Training data is perhaps one of the most integral pieces of machine learning and artificial intelligence. Without it, machine learning and artificial intelligence would be impossible. Models would not be able to learn, make predictions, or extract useful information without learning from training data. It’s safe to say that training data is the backbone of machine learning and artificial intelligence.
Similar to how humans learn from past experiences, artificial intelligence uses training data to learn and develop intelligence to make decisions. Because of that, a model is only as good as the quality of the training data. This means that training data of higher quality will yield a better-trained model and more accurate results, reducing the chances of a model with a high bias or high variance.
Through training data, artificial intelligence and machine learning have changed the world we live in and continue to do so. Tasks that would take humans hours or even years can now be solved within seconds. These capabilities have led to incredible advancements in healthcare, finance, retail, business, and many more other industries. Humans today rely on artificial intelligence without even knowing it. For example, email spam detection or predictive typing platforms are ways in which artificial intelligence and machine learning have shaped our day-to-day lives. This would not be possible without the presence of training data to enable these technologies.
Husna is a data scientist and has studied Mathematical Sciences at University of California, Santa Barbara. She also holds her master’s degree in Engineering, Data Science from University of California Riverside. She has experience in machine learning, data analytics, statistics, and big data. She enjoys technical writing when she is not working and is currently responsible for the data science-related content at TAUS.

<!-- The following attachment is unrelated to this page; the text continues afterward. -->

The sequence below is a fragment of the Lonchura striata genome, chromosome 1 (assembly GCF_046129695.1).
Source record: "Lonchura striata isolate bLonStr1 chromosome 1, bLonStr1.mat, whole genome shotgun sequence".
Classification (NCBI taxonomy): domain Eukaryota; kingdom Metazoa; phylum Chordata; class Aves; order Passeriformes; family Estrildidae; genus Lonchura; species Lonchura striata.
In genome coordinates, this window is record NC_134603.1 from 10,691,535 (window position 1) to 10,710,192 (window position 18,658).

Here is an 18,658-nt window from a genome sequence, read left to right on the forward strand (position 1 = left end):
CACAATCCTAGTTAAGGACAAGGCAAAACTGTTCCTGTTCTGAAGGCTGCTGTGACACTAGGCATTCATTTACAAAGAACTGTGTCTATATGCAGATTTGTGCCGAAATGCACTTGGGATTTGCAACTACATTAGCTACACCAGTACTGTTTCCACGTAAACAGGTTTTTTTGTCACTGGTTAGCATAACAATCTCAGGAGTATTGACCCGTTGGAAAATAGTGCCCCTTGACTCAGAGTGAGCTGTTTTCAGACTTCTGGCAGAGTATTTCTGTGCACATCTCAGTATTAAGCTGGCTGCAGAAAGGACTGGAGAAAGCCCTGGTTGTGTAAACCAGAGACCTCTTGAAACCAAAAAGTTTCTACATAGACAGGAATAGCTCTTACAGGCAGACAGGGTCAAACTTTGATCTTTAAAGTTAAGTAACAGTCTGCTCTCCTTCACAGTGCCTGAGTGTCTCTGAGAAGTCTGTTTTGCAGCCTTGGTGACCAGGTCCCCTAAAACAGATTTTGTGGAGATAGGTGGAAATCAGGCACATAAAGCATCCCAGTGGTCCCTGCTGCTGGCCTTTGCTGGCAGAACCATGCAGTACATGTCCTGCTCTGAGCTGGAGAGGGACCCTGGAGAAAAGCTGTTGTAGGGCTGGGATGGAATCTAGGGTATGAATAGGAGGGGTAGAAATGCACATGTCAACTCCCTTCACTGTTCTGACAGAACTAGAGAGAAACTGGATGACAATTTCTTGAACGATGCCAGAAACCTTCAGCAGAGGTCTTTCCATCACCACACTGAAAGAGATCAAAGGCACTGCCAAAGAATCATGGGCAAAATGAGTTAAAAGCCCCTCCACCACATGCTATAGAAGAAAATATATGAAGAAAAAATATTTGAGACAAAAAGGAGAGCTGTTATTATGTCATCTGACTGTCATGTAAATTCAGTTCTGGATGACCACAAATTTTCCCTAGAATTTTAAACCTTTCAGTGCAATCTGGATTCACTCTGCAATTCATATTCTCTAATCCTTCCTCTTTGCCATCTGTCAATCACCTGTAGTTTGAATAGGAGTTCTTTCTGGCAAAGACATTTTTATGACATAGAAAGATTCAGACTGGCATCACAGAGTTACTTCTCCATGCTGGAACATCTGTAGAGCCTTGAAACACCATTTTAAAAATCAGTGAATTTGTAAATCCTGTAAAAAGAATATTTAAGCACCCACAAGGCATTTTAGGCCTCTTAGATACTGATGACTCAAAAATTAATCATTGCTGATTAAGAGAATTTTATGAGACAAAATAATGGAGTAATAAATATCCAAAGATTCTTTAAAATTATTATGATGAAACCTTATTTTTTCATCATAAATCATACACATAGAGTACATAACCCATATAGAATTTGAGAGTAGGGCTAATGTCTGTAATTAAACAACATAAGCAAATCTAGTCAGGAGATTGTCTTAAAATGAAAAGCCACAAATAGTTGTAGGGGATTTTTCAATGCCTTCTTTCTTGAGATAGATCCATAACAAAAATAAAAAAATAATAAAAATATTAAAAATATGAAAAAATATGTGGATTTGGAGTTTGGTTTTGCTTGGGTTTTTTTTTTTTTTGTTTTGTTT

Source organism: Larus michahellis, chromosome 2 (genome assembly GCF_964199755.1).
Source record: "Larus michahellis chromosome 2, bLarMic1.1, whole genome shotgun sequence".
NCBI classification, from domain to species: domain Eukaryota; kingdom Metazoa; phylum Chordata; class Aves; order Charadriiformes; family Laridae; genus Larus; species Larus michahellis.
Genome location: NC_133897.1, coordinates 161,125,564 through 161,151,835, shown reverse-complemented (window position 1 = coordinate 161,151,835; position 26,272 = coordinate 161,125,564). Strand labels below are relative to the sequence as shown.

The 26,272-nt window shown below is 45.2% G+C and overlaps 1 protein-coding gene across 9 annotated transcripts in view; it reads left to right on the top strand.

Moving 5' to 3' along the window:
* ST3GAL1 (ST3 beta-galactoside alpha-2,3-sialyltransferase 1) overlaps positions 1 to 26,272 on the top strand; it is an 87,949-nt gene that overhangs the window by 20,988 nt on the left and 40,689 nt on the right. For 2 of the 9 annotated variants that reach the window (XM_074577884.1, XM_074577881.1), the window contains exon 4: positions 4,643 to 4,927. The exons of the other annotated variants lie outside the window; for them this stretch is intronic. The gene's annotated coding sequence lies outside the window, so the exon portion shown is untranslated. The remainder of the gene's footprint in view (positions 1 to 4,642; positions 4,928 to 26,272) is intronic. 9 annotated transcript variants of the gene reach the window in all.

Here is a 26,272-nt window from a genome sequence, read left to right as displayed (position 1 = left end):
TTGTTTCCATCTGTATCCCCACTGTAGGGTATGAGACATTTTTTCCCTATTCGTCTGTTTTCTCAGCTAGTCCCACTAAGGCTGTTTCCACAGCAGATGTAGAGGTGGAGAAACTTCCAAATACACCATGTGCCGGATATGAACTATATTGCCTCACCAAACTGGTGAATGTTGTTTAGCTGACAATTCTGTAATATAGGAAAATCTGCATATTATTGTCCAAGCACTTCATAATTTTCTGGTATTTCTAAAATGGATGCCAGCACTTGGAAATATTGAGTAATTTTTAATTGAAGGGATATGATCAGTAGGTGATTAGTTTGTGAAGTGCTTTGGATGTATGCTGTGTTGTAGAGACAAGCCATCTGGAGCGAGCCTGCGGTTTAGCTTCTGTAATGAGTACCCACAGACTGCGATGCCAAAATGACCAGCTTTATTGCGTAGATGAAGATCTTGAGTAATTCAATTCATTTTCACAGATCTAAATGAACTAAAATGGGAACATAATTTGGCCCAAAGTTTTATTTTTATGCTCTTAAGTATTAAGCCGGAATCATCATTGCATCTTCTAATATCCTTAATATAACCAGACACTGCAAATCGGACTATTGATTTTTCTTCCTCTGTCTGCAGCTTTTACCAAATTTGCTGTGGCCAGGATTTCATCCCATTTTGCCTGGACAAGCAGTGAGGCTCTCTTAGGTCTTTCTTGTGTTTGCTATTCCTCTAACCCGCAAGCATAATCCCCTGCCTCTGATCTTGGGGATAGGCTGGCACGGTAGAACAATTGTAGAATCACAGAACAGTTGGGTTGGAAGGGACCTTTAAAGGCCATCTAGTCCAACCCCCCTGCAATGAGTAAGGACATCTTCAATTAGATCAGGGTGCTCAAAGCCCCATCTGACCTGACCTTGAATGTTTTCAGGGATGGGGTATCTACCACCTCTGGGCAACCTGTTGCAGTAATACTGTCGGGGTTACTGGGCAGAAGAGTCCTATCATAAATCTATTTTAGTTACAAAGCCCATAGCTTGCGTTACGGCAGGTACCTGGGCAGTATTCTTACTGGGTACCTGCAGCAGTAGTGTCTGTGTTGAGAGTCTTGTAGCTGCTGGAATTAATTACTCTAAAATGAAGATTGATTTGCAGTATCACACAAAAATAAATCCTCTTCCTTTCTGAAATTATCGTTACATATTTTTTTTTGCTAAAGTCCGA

The AI scene of the 2010s was shaped by breakthroughs in vision-enabled technologies, from advanced image searches to computer vision systems for medical image analysis or for detecting defective parts in manufacturing and assembly. The 2020s, however, are foreseen to be all about natural language technologies and language-based AI tasks. NLP, NLG, NLQ, NLU… The list of abbreviations starting with NL (Natural Language) seems to grow each day. Regardless of the technology domain, it’s observed that natural language technologies will be in a field-shaping position in a variety of areas from business intelligence and healthcare to fintech.
This is the third article in my series on Translation Economics of the 2020s. In the first article published in Multilingual, I sketched the evolution of the translation industry driven by technological breakthroughs from an economic perspective. In the second article, Reconfiguring the Translation Ecosystem, I laid out the emerging new business models and ended with the observation that new smarter models still need to be invented. This is where I will now pick up the thread and introduce you to the next logical translation solution. I call it: Data-Enhanced Machine Translation.